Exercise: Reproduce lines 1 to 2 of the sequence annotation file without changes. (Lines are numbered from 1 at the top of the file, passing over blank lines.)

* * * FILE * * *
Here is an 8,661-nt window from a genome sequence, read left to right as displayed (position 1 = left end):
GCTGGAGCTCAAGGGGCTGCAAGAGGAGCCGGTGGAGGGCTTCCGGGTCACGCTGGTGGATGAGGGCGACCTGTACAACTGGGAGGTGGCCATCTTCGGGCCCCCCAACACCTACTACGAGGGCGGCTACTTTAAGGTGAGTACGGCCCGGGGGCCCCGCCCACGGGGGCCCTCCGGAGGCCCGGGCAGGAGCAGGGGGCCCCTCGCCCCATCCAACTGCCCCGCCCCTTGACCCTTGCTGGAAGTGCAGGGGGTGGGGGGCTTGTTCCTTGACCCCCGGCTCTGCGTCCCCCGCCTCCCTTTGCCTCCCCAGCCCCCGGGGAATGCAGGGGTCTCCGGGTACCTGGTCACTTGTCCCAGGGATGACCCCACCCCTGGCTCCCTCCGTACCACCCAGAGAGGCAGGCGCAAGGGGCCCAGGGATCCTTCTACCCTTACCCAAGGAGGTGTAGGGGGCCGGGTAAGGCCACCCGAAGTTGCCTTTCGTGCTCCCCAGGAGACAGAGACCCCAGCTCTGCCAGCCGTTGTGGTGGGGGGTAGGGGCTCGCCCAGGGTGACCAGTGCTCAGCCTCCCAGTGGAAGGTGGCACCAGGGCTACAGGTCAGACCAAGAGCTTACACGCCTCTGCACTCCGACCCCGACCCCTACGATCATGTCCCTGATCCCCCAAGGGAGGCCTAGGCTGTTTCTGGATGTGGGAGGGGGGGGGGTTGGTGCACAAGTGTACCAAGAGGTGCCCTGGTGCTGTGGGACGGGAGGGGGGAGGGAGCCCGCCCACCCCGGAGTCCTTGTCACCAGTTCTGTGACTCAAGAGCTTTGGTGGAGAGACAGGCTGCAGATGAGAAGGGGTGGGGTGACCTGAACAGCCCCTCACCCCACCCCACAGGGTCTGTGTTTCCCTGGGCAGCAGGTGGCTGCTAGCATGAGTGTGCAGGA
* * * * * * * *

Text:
Here is an 8,661-nt window from a genome sequence, read left to right as displayed (position 1 = left end):
GCTGGAGCTCAAGGGGCTGCAAGAGGAGCCGGTGGAGGGCTTCCGGGTCACGCTGGTGGATGAGGGCGACCTGTACAACTGGGAGGTGGCCATCTTCGGGCCCCCCAACACCTACTACGAGGGCGGCTACTTTAAGGTGAGTACGGCCCGGGGGCCCCGCCCACGGGGGCCCTCCGGAGGCCCGGGCAGGAGCAGGGGGCCCCTCGCCCCATCCAACTGCCCCGCCCCTTGACCCTTGCTGGAAGTGCAGGGGGTGGGGGGCTTGTTCCTTGACCCCCGGCTCTGCGTCCCCCGCCTCCCTTTGCCTCCCCAGCCCCCGGGGAATGCAGGGGTCTCCGGGTACCTGGTCACTTGTCCCAGGGATGACCCCACCCCTGGCTCCCTCCGTACCACCCAGAGAGGCAGGCGCAAGGGGCCCAGGGATCCTTCTACCCTTACCCAAGGAGGTGTAGGGGGCCGGGTAAGGCCACCCGAAGTTGCCTTTCGTGCTCCCCAGGAGACAGAGACCCCAGCTCTGCCAGCCGTTGTGGTGGGGGGTAGGGGCTCGCCCAGGGTGACCAGTGCTCAGCCTCCCAGTGGAAGGTGGCACCAGGGCTACAGGTCAGACCAAGAGCTTACACGCCTCTGCACTCCGACCCCGACCCCTACGATCATGTCCCTGATCCCCCAAGGGAGGCCTAGGCTGTTTCTGGATGTGGGAGGGGGGGGGGTTGGTGCACAAGTGTACCAAGAGGTGCCCTGGTGCTGTGGGACGGGAGGGGGGAGGGAGCCCGCCCACCCCGGAGTCCTTGTCACCAGTTCTGTGACTCAAGAGCTTTGGTGGAGAGACAGGCTGCAGATGAGAAGGGGTGGGGTGACCTGAACAGCCCCTCACCCCACCCCACAGGGTCTGTGTTTCCCTGGGCAGCAGGTGGCTGCTAGCATGAGTGTGCAGGA